Is the aim then to delegitimize military justice in general? But that can't be -- the country's still new attorney general, Eric Holder, has decided that five other guests of the government at Gitmo will be tried by military commissions. Which may be the only assuring aspect of his announcement last Friday.
In those cases, is Gitmo just being moved ashore? To what end? Is the object to impress our enemies? Better to impress them with our determination to eliminate any threat they pose to our national security, if necessary by eliminating them.
When Khalid Sheik Mohammed was caught in Pakistan back in 2003, he made two demands: One, a lawyer, and, two, to be flown to New York. Now he is to get both wishes courtesy of our new, if not downright green, president. And one of the first questions his lawyer may ask him when he takes the stand at last is: "Mr. Mohammed, were you read your Miranda rights?" What a way to conduct a war -- if this administration even realizes we're engaged in a war on terror rather than a criminal trial.
Michael Mukasey, the presiding judge in the trial of the blind sheik who sponsored the first attack on the Twin Towers, has noted how unsuitable civilian courts are for such cases. His experience as attorney general of the United States at the end of the Bush administration only reinforced that view. Why try offenses against the laws of war in a civilian rather than military court?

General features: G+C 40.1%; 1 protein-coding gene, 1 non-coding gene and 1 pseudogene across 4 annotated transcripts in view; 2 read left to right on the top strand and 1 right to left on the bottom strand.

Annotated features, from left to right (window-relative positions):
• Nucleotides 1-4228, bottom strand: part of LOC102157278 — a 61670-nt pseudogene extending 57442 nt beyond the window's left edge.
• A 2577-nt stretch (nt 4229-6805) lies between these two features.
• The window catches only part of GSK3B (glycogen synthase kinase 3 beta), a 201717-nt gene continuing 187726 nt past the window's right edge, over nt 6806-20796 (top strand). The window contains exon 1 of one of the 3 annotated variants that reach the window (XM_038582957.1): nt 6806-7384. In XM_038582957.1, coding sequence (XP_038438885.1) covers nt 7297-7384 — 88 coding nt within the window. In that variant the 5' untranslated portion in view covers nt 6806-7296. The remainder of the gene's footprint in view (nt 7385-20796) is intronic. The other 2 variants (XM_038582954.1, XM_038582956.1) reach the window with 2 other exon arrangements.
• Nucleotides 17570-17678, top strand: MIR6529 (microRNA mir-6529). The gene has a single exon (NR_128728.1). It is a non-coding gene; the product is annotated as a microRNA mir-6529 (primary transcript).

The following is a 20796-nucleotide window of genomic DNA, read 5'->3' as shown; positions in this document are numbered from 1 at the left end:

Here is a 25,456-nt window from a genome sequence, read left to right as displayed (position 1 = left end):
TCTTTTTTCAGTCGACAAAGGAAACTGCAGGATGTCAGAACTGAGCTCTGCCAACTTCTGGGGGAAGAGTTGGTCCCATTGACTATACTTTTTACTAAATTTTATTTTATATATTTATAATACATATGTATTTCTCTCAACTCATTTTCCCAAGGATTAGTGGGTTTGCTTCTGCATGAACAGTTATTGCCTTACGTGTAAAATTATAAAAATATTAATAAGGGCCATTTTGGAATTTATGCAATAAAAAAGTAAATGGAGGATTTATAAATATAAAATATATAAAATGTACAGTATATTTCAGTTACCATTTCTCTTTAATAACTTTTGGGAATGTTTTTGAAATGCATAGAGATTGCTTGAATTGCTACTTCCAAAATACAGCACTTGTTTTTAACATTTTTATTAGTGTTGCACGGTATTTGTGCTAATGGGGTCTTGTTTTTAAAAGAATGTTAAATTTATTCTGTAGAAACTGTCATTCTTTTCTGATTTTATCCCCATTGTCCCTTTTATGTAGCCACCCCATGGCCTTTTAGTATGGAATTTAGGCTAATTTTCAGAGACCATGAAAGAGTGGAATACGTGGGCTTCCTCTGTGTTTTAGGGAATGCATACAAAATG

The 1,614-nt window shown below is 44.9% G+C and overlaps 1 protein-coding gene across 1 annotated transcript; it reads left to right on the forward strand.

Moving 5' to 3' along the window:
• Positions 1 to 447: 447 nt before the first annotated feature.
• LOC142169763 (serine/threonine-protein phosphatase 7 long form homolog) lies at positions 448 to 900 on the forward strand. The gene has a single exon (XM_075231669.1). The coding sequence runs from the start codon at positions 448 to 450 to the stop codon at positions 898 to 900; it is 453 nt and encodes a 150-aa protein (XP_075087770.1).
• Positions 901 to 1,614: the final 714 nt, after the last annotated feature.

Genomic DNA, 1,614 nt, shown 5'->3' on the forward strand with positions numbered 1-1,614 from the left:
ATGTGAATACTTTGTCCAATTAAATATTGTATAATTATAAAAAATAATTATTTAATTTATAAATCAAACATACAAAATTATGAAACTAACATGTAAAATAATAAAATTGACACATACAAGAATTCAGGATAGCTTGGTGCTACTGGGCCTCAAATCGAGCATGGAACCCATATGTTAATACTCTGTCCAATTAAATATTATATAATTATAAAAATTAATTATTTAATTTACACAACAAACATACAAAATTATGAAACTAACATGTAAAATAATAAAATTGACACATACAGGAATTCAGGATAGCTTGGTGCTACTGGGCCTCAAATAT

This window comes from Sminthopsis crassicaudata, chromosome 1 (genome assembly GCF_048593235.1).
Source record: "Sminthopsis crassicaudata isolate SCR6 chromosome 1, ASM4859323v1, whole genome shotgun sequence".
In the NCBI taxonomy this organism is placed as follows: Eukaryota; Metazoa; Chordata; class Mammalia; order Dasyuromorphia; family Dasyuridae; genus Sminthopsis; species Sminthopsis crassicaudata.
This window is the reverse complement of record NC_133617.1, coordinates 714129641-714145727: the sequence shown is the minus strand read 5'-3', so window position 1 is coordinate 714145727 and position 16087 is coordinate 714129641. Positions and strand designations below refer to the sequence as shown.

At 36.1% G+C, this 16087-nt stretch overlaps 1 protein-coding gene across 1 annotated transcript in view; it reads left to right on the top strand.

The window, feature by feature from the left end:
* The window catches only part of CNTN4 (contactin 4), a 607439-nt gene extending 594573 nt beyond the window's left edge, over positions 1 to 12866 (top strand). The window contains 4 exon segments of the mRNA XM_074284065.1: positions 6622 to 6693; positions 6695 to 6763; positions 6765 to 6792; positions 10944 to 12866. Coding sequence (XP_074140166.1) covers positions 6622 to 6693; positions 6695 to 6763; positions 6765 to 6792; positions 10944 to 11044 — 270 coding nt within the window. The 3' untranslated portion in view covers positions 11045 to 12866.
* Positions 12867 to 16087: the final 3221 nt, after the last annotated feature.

Yet the administration has forged ahead with its plan to give KSM and company an off-Broadway stage. The accused are doubtless rehearsing their speeches even now. To quote Mr. Mukasey on the administration's plan, it "seems to abandon the view that we are engaged in a war." Else, why treat these offenses as only violations of the criminal law, as if the defendants stood accused of insider trading rather than the most horrific war crimes?
Is it only the biggest fry who are to get civilian trials? Does rank have its privileges even among terrorists? Or will the civilian courts be reserved for those defendants whose guilt is so clear that the Justice Department won't have to use any evidence, however well corroborated, that was obtained by coercion? Meanwhile, other suspects are to be tried by military commission. Is this what the lawyers call forum-shopping?
The only clear conclusion to be drawn from the administration's inconsistent if not incoherent course is that, once again, justice will be delayed. And therefore denied.
There was a time when an American president could order up a military commission to try illegal combatants with dispatch, as Franklin D. Roosevelt did in the case of eight German saboteurs who were apprehended shortly after their U-boats delivered them to their destinations: the beaches of Long Island and Florida.
Six of the eight were executed within weeks; the two who had turned themselves in were imprisoned till after the war ended and then sent back to Germany. All this occurred with the blessings of the Supreme Court of the United States, which at the time included the great Robert Jackson, the justice who famously observed that the Constitution of the United States is not a suicide pact. Well, that depends on who's interpreting it, doesn't it?
Alas, Justice Jackson is no longer with us. And this administration, awash in the present, seems to have little use for the past and its precedents. Granted, Robert Jackson's times were different; back then we could still recognize an illegal combatant when we captured one.